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Supreme Court, Appellate Division, First Department, New York.

The PEOPLE of the State of New York, Respondent, v. Juan OLIVO, Defendant-Appellant.

Decided: April 25, 2000

ROSENBERGER, J.P., WILLIAMS, TOM, RUBIN and BUCKLEY, JJ. Argiro Kosmetatos, for Respondent. Elizabeth Sack Felber, for Defendant-Appellant.

Judgment, Supreme Court, Bronx County (Gerald Sheindlin, J.), rendered March 27, 1997, convicting defendant, upon his plea of guilty, of criminal possession of a controlled substance in the second degree, and sentencing him to a term of 4 years to life, unanimously reversed, on the law, defendant's motion to suppress evidence granted and the indictment dismissed.   The matter is remitted to the trial court for the purpose of entering an order in favor of the accused pursuant to CPL 160.50, not less than 30 days after service of this order upon the respondent, with leave during this 30 day period to respondent to move and seek any further stay of the implementation of CPL 160.50 as in the interest of justice is required.

A police sergeant and his patrol partner were sitting in a marked patrol car at the intersection of 165th Street and Morris Avenue in the Bronx, an area allegedly noted for numerous livery cab robberies, when they observed a livery cab being driven in an erratic fashion, which included passing the patrol car on the left by crossing a double yellow line into the lane of oncoming traffic.   As the car stopped in front of the patrol car for a traffic light, the sergeant observed the defendant passenger, seated in the rear of the cab, crouched down with his shoulders moving.   Suspicious, the officers pulled the cab over at a red light four blocks up Morris Avenue.   They approached the passenger side of the cab and ordered defendant to exit.   He was frisked at the rear of the cab by the partner and no weapon was found.   Neither officer, to this point, had seen any weapons or contraband or evidence of same nor had they addressed the cab driver.   After observing the frisk, the sergeant, acting on his fear that the “cab might be in distress”, leaned his head and torso into the rear passenger compartment and looked around.   Seeing nothing, he then looked under the front seat, where defendant had appeared to be reaching, and found two clear plastic bags containing a white powder.   The officers arrested defendant and only then spoke to the driver, who told them there was no problem.   The officers did not issue any traffic summons.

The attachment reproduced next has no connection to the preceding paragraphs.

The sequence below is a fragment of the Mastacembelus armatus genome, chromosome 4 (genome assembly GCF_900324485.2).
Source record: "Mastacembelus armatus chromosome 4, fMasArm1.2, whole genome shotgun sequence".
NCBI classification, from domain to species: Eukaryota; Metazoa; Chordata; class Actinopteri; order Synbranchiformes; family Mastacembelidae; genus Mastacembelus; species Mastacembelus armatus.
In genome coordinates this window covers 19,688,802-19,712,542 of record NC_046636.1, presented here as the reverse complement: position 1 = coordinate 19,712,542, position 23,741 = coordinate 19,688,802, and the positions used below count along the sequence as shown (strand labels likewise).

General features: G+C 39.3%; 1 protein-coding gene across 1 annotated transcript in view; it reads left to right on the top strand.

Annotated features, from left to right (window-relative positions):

This matter falls squarely within the ambit of People v. Torres, 74 N.Y.2d 224, 544 N.Y.S.2d 796, 543 N.E.2d 61.   While the stop of the cab may have been justified, given the traffic infraction and the alleged erratic behavior, after defendant was removed from the cab and frisked without recovering anything, the search of the cab was unlawful (see, id. at 226, 544 N.Y.S.2d 796, 543 N.E.2d 61).   This was not a case “where, following a lawful stop, facts revealed ․ during the course of the encounter lead to the conclusion that a weapon located within the vehicle presents an actual and specific danger to the officer's safety sufficient to justify a further intrusion, notwithstanding the suspect's inability to gain immediate access to that weapon” (see, id. at 231 n.4, 544 N.Y.S.2d 796, 543 N.E.2d 61,).  Given the unlawfulness of the search, the plain view doctrine does not apply (see, Arizona v. Hicks, 480 U.S. 321, 326, 107 S.Ct. 1149, 94 L.Ed.2d 347).